All this time, that is for almost three years, I was deprived of books and writing materials. But I had continued to make up doggerels, which I repeated carefully three times a day, so as not to forget menu. They were growing so numerous, however, that repeating them daily began to take up too much time.

Mykola Yaroshenko, The Prisoner (1878)

7 May 2019

A Moment of Sadness or Anger

An anonymous writer on the front page of the La Chronique des arts et de la curiosité (March 23, 1901), my translation:
There is not one among us who, in the last few years, has not experienced a moment of sadness or anger at seeing the most admirable landscapes disfigured by unseemly advertisements and posters. All along the roads and railways, in both the mountains and beside the sea coast, advertising is everywhere, invasive and clumsy. We look on aghast as the gigantic, disgraceful, and gaudy placards multiply.

The countryside was once the traveller's companion; it offered an ephemeral but charming vision to those who were passing through and unable to pause; the sight of ever-changing hills, woods, rivers, and valleys stirred the imagination and seemed to evoke nature in all its richness and variety. Now the clownish advertisement arrives and casts a pall over the earth and the heavens alike. The German provinces of the Rhine and the Belgians are preparing laws against this menacing ugliness. The time has come for our own country to consider its defence.

While the barbarians may have conquered the world, we should not resign ourselves to it, nor should we allow bad taste to triumph. Natural beauty is one of our rarest and most precious gifts, and it demands both respect and vigilance. The same effort we put into the conservation of monuments and works of art should be spent protecting the beauty of the countryside and saving it from immitigable ruin — it is a beauty we did not create, but one which we enjoy.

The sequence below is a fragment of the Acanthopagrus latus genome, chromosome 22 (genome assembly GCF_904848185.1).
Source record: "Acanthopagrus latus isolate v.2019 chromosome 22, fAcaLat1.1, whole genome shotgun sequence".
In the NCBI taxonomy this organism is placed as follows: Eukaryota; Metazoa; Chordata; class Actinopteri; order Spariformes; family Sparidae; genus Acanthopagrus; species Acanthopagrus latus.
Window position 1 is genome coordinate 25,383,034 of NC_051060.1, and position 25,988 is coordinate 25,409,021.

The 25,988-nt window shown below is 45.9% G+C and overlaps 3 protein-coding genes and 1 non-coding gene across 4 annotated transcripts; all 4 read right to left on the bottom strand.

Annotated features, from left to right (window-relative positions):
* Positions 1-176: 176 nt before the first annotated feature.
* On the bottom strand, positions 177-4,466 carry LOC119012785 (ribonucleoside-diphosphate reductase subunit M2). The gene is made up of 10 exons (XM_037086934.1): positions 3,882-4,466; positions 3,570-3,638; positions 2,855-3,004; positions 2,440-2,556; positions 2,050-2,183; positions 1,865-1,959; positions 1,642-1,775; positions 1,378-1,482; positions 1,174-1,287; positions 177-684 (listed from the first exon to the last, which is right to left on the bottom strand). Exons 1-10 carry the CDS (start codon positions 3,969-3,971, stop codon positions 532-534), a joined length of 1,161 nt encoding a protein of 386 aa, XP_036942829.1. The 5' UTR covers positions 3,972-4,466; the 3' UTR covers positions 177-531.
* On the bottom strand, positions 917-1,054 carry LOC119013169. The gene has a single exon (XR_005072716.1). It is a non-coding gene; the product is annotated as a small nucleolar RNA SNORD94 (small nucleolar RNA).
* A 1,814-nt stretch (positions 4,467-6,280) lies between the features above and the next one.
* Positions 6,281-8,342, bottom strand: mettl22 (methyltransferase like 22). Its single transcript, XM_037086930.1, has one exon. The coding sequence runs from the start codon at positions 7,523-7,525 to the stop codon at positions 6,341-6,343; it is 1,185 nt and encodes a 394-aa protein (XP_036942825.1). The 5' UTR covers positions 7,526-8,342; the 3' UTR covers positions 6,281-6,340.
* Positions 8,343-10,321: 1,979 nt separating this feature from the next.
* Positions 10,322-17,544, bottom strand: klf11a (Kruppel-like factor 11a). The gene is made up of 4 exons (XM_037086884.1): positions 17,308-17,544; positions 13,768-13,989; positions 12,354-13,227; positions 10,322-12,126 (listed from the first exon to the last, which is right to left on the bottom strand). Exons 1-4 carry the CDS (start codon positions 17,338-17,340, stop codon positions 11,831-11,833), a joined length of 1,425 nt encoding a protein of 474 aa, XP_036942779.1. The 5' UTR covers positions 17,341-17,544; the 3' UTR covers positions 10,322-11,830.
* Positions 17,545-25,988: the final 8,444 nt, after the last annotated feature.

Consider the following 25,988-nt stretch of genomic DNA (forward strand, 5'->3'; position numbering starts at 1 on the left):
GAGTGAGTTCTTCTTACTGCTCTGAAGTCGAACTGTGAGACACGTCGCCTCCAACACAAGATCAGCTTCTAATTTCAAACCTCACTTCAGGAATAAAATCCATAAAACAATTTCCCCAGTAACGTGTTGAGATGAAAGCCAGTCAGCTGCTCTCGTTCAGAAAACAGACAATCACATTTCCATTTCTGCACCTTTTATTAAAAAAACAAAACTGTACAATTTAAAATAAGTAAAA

Perhaps we should bear in mind that this form of beauty is worth more than any other, and recall, with Renan, that things which are beautiful in themselves are "like a myrrhine vase which contains everything that genius has, through wearying reflection, struggled to express in faint outlines."

Isaac Levitan, Train on the Way (1895)

29 April 2019

More Important

Ernst Jünger in his acceptance speech for the Goethe Prize (Frankfurt, 1982), at the 11:05 mark (my translation):
If two sixteen-year-olds, in an attic or on a forest path, are enthusiastic about their author, that is more important than the proceedings of a writers' congress or an academic meeting. 
Wenn zwei Sechzehnjährige sich in der Mansarde oder auf einem Waldgang an ihrem Autor begeistern, so ist das wichtiger als die Tagung eines Schriftstellerkongresses oder die Verhandlung einer Akademie.
Norman Rockwell, Young Man Reading by the Light (c. 1926)

23 April 2019